My daughter and I were having a pillow fight in her bedroom. We got carried away and thwack! A pillow whacks the ceiling fan. Cuh-thunk cuh-thunk cuh-thunk. Now the ceiling fan, a four blade, has one blade twisted and bent. Here’s the thing: no matter how hard you try, you can’t get it back in balance.
The Errant Assumption
While on the phone the next day with a frustrated salesperson, she was lamenting the lack of respect between sales and the line workers. They rely on each other, but her sales manager keeps alienating the line workers with comments like “without us you wouldn’t have a job.” Then my daughters ceiling fan started spinning in my head – Cuh-thunk cuh-thunk cuh-thunk. I couldn’t help but think of the business as a ceiling fan.
When it’s aligned and well lubricated, the fan is working to be cool to as many customers as possible, to generate revenue, to be a part of the community. And each of the four blades is instrumental and interdependent to the others in making the breeze, in moving customers, in moving other business partners, with making one more revolution. In short, if one of those things is missing, the fans wobbles out of control and will disintegrate, hurting people in the process.
Look at each blade as one of four essential components of the business: line workers (those that make and ship what you’re selling), sales, maintenance, and engineering/R and D. The fifth element required, of course, is the motor/housing. That would be the office staff. More on them in moment.
The blades: Maintenance
Consider each of the four blades: We’ll start with maintenance. These are the people who get and keep the business working. From office cleaning to machine repair, they provide essential duties so others may do their job. The maintenance staff provides the infrastructure through which the business can operate, making it possible for the other blades and fan housing to do their jobs and collect a paycheck.
The blades: Line Workers
Another blade is dedicated to the line workers and shipping staff. These are the employees that build the product the sales staff sells to clients. That can make appliances, collect and deliver TV News and radio entertainment, they can stock shelves, print your pamphets, build your website, cook your food, bring it to your table or home, and hundreds of other jobs. These are the people that pull the all-nighters or wake up in the dark or miss their kids events ’cause someone has to be on duty. These are the people that make it possible for the other blades and fan housing to do their jobs and collect a paycheck.
The blades: Sellers
One of the blades has to be the sales and marketing staff. Zig Ziglar claims there is nothing without sales. Ziglar’s declaration is incomplete. Without a product, sales is nothing. So sales needs the line workers to generate the product, and the line workers need sales to hit the street and handle rejection. Sales is a bitch. It takes a special breed, just as being on the line takes a unique talent. Yes, sales and line workers are different personalities, but interdependent for a functioning business. The sales staff scratches and claws out in the “real world,” making it possible for the other blades and fan housing to do their jobs and collect a paycheck.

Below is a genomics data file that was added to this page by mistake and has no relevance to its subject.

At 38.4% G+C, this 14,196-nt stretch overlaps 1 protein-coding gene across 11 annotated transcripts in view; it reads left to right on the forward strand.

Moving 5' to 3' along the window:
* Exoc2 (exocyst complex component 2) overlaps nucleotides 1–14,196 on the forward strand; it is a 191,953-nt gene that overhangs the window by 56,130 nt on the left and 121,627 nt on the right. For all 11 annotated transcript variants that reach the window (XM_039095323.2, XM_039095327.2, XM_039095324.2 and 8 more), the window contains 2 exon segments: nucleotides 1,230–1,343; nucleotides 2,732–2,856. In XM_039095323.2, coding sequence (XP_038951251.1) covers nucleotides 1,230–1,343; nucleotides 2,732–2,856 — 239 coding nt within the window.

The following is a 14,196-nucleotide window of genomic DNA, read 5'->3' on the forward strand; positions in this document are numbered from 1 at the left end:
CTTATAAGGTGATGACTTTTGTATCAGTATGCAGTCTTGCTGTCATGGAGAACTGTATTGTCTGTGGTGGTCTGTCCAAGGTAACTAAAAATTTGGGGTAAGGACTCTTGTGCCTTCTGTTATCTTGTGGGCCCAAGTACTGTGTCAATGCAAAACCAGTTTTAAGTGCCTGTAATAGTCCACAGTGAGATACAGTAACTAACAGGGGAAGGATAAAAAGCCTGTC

The blades: Engineering, Research and Development
On the four blade fan, one blade left to discuss: Engineering, Research and Development. Times change, and any business has to change, too. Innovation is required, or at the very least, keeping the computers up to date, protected, and reliable. Plus your product needs to evolve. R&D has to design more efficient, less wasteful packaging, or develop new products based on demand, work with both the line workers and the business sellers for the more cost effective ways to build and market the improvements. That’s part of how the Engineering, Research and Development staff make it possible for the other blades and fan housing to do their respective jobs and collect a paycheck.
Notice none of these blades were labeled one, two; first, second, etc. The entire fan (business) is interdependent and therefore no blade (department) is more important than any other. That’s worth repeating: Each department depends on the others, and none is superior.
And just as important
That means we’re ready to look at what holds the station together and spinning in the same direction: the office staff. Without the office staff to create proposals, to answer the phone, the deposit the client’s checks, and to generate your paycheck, nobody will work for long.
How to kill your business
In fact, without any of these “ceiling fan” components, the business cannot survive. No person or job is more important than any other. Not the General Manager or custodian, not the chief engineer or the stockholders. They all have responsibilities to keep the business moving together, and when one stops working, eventually everyone stops. Including the office staff, because without the fan blades, the office staff would overheat as it spun in circles.
So if someone, anyone, in the business demonstrates they think they are more important than anyone else, they need to make amends or find the door. I had a manager that called it “stinkin’ thinkin’.” He showed the entire staff that positive morale and team spirit were required to be successful. Sure personality conflicts happen, but work it out, you are all on the same team, responsible for each other’s success – and paycheck.
Don’t you agree it’s better to remember the team before the pillow hits the fan, ‘cause once that blade is out of whack, once the “stinkin’ thinkin’” creeps in, everyone’s job is much more difficult.